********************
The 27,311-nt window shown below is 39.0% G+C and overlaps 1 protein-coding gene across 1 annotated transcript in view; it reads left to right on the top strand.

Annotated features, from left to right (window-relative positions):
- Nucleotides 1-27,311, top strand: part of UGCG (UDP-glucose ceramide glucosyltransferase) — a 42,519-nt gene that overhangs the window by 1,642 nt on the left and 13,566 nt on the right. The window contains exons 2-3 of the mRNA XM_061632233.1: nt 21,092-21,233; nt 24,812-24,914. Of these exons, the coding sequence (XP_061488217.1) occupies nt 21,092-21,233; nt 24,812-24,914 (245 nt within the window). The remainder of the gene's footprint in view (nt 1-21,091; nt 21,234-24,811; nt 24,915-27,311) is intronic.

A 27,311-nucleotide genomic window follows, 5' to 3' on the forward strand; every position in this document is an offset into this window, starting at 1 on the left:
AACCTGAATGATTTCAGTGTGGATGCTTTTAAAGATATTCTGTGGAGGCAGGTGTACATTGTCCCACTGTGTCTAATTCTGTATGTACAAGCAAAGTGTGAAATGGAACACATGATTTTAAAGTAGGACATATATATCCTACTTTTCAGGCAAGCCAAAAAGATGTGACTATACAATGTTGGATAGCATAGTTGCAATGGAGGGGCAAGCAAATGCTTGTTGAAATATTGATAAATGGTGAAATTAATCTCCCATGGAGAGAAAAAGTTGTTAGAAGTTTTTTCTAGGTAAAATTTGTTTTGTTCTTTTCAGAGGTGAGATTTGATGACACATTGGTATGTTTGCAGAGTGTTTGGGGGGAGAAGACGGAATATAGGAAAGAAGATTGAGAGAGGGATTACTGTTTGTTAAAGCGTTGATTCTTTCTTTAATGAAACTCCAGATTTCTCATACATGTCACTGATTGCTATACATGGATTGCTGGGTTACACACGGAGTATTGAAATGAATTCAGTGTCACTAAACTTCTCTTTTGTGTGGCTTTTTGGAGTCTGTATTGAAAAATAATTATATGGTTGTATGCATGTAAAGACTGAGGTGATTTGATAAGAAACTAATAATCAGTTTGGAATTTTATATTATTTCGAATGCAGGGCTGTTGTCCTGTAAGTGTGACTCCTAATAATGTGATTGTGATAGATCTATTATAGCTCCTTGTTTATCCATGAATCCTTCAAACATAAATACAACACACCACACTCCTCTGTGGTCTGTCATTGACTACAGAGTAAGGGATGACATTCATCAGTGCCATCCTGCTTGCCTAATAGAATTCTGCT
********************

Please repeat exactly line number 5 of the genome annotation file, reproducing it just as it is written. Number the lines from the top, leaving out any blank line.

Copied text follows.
AACCTGAATGATTTCAGTGTGGATGCTTTTAAAGATATTCTGTGGAGGCAGGTGTACATTGTCCCACTGTGTCTAATTCTGTATGTACAAGCAAAGTGTGAAATGGAACACATGATTTTAAAGTAGGACATATATATCCTACTTTTCAGGCAAGCCAAAAAGATGTGACTATACAATGTTGGATAGCATAGTTGCAATGGAGGGGCAAGCAAATGCTTGTTGAAATATTGATAAATGGTGAAATTAATCTCCCATGGAGAGAAAAAGTTGTTAGAAGTTTTTTCTAGGTAAAATTTGTTTTGTTCTTTTCAGAGGTGAGATTTGATGACACATTGGTATGTTTGCAGAGTGTTTGGGGGGAGAAGACGGAATATAGGAAAGAAGATTGAGAGAGGGATTACTGTTTGTTAAAGCGTTGATTCTTTCTTTAATGAAACTCCAGATTTCTCATACATGTCACTGATTGCTATACATGGATTGCTGGGTTACACACGGAGTATTGAAATGAATTCAGTGTCACTAAACTTCTCTTTTGTGTGGCTTTTTGGAGTCTGTATTGAAAAATAATTATATGGTTGTATGCATGTAAAGACTGAGGTGATTTGATAAGAAACTAATAATCAGTTTGGAATTTTATATTATTTCGAATGCAGGGCTGTTGTCCTGTAAGTGTGACTCCTAATAATGTGATTGTGATAGATCTATTATAGCTCCTTGTTTATCCATGAATCCTTCAAACATAAATACAACACACCACACTCCTCTGTGGTCTGTCATTGACTACAGAGTAAGGGATGACATTCATCAGTGCCATCCTGCTTGCCTAATAGAATTCTGCT